Higgins ‘flummoxed’ why CH2M bailed, but would ditch them anyway

In a metaphor for HS2 itself, the scheduled start for yesterday’s Transport Select Committee was put back, with the start itself being delayed again by the general election vote by MPs. The committee was questioning Chris Grayling MP, Secretary of State for Transport, and David Higgins, Non-Executive Chairman of HS2, about the procurement process for Phase 2b contracts.

Early in the session, Chris Grayling said that they had tried to make “quadruply certain” that that there was nothing inappropriate in the choice of CH2M given the fact that both the interim and appointed chief executive of HS2 had been senior CH2M employees. Saying that “Because of the fact that CH2M was strongly linked to HS2 and one of its colleagues was interim chief executive I asked for further due diligence”, Grayling admitted they had still ended up with what he described as “a conflict of interest“.

Describing the process, Higgins said it was a ‘whistleblower‘ – who did not work for Mace – who alerted them to the fact that Chris Reynolds, a former HS2 chief of staff who had taken a role with CH2M, did four days of work with CH2M’s bid team.

Higgins told MPs: “CH2M said that he [Reynolds] had no confidential information, the information was public. However, he would have known where to find it, and been quicker at finding it. We agreed to disagree on this issue.” In addition Higgins also said that Reynolds could have had “unique information because of his history.”

Higgins said on several occasions that he had no idea why CH2M dropped out after the flaws in the process were revealed, describing himself as “flummoxed” over their decision, before going onto say that if they hadn’t dropped out voluntarily then HS2 Ltd would have ditched them anyway.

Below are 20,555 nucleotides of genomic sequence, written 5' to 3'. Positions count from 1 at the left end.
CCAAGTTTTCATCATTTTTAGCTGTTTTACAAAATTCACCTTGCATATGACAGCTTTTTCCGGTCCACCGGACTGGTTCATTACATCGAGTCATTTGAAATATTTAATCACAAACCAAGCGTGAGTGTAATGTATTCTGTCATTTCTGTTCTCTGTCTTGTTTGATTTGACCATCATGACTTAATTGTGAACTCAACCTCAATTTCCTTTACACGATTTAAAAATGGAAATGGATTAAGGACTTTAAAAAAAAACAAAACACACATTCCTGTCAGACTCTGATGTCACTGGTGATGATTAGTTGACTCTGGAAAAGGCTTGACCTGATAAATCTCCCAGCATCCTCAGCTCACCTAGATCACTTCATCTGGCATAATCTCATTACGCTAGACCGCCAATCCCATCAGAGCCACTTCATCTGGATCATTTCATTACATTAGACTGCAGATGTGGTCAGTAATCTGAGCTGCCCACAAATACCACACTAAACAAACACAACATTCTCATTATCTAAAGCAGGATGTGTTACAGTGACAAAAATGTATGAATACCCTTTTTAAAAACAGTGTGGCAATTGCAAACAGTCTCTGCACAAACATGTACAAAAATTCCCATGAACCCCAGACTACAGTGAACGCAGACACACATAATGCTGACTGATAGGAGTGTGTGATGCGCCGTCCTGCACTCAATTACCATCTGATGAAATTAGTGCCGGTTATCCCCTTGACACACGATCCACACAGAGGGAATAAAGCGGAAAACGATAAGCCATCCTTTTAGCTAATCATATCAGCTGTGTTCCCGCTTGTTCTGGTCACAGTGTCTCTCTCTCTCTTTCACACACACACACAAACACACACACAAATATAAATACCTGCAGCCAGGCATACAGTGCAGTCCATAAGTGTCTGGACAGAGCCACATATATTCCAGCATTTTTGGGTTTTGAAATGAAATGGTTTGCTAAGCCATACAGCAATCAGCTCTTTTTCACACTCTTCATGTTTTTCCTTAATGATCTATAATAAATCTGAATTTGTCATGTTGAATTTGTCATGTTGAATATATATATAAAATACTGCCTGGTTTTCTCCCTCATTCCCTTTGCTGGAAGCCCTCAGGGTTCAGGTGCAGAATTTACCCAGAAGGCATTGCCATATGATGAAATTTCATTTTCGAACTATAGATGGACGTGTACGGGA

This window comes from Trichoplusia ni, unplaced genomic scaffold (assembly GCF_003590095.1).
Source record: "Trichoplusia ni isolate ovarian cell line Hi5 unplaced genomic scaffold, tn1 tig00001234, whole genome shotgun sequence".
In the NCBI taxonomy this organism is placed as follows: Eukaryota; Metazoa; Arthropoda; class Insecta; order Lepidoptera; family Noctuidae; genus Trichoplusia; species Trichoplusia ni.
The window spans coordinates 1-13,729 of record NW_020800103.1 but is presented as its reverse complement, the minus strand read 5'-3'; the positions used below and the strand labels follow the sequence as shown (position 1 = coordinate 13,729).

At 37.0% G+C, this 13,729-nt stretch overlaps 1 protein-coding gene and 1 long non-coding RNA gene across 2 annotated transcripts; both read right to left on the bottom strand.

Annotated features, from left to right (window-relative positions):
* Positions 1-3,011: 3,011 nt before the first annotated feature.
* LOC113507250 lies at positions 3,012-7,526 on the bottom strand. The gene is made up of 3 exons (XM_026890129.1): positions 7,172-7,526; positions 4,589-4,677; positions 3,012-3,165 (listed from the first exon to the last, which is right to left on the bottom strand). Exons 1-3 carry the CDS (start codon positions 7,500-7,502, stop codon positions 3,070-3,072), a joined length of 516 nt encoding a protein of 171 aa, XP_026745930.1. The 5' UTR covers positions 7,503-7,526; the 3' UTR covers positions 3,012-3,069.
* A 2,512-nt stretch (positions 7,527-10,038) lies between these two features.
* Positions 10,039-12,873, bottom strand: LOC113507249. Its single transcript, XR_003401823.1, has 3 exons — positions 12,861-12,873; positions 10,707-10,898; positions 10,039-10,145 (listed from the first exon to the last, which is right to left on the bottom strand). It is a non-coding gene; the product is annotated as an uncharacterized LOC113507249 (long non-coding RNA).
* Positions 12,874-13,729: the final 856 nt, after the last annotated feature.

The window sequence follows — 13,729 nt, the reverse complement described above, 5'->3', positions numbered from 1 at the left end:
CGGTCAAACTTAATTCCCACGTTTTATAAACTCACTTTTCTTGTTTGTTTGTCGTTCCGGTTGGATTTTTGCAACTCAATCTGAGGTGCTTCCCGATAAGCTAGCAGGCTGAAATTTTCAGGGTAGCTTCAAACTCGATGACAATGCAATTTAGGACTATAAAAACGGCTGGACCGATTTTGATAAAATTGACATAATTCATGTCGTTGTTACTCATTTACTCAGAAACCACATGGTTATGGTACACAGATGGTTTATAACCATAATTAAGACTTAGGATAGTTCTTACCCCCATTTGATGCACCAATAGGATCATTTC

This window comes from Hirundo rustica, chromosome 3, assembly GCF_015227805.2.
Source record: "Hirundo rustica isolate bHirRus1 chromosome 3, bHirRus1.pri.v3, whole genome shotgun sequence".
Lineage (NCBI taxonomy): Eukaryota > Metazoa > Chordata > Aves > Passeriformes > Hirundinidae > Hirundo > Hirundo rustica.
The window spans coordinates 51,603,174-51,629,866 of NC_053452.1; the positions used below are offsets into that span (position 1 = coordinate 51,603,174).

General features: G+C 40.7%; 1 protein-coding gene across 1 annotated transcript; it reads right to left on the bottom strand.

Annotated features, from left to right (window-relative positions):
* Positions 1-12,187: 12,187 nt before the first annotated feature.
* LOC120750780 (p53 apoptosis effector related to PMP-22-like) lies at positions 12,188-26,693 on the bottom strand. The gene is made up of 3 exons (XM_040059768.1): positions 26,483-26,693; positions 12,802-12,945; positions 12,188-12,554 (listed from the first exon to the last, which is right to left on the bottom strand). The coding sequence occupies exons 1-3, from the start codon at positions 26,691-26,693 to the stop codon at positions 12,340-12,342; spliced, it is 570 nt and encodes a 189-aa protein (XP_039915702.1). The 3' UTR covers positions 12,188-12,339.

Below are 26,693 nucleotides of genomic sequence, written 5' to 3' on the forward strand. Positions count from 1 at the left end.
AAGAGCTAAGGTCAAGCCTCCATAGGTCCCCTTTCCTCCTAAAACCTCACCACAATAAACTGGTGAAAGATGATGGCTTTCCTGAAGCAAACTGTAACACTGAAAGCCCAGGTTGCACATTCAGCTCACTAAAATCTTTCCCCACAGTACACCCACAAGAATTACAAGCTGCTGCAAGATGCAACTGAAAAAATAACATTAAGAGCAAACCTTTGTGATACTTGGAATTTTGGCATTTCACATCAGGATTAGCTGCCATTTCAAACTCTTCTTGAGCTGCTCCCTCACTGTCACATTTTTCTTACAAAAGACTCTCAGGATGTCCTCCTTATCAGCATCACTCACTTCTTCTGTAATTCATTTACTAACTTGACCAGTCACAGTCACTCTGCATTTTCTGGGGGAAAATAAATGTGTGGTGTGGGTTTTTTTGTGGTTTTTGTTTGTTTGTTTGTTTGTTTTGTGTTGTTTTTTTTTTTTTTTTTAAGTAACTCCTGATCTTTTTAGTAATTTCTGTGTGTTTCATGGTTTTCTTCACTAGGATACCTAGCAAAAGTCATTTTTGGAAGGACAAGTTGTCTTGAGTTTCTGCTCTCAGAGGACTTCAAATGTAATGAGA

Unlike Higgins, who was oblivious to CH2M’s reasons, Ellman later said “you do know why, its because it got too hot for them”.

Grayling also said “To be frank, they (CH2M) took a decision to step back from the contract before we took a decision that this compromised their position and they couldn’t go any further with it,“.

Higgins also praised the Bechtel bid, who were second choice and have now been given the contract, with Grayling saying that if they were to now rerun the procurement there was a risk of legal challenge.

Asked if this would delay the opening on Phase 2b, which is due in 2033, Mr Grayling replied: “I don’t think it will. This is a matter of weeks rather than months.”

Louise Ellman, chair of the TSC, asked if the entire onus for for identifying conflicts of interest was on the bidders asking “Who is responsible for identifying conflicts of interest, apart from whistleblowers or the media? Who within the company?”

Higgins confirmed that the entire responsibility was on the bidders, and said that they would not change the wording of the clauses that put the entire responsibility on the bid companies, but did say they “will tighten the rules in future and do a more intrusive level of investigation“, and would require firms to say who was working on the bids.

Discussing documents that Chris Reynolds was involved with for HS2 Ltd, Higgins said that the HS2 Board had not seen them: before saying that Reynolds had written one about community engagement. Many people in the communities affected by HS2 will not be surprised at that!

Chris Grayling told the committee: “The company involved here has just lost a very substantial piece of business as a result of a breach in the rules, that has, in this particular circumstance come to our attention because somebody inside the organisation told one of the other bidders.” The potential set of contracts was worth approxiatemy £12 billion, according to Grayling: this leaves over £40 billion of other contracts over the course of the project.

However Grayling appeared to warn against legal challenges, saying “My message to any contractor working with government, come to us if you have a grievance, but please do not use the courts without good grounds, as that does not do us any favours”.

Asked about his workload, Higgins who is also chair of Gatwick airport said that role there took “hardly any time” – not necessarily what the owners of Gatwick would be happy to hear.

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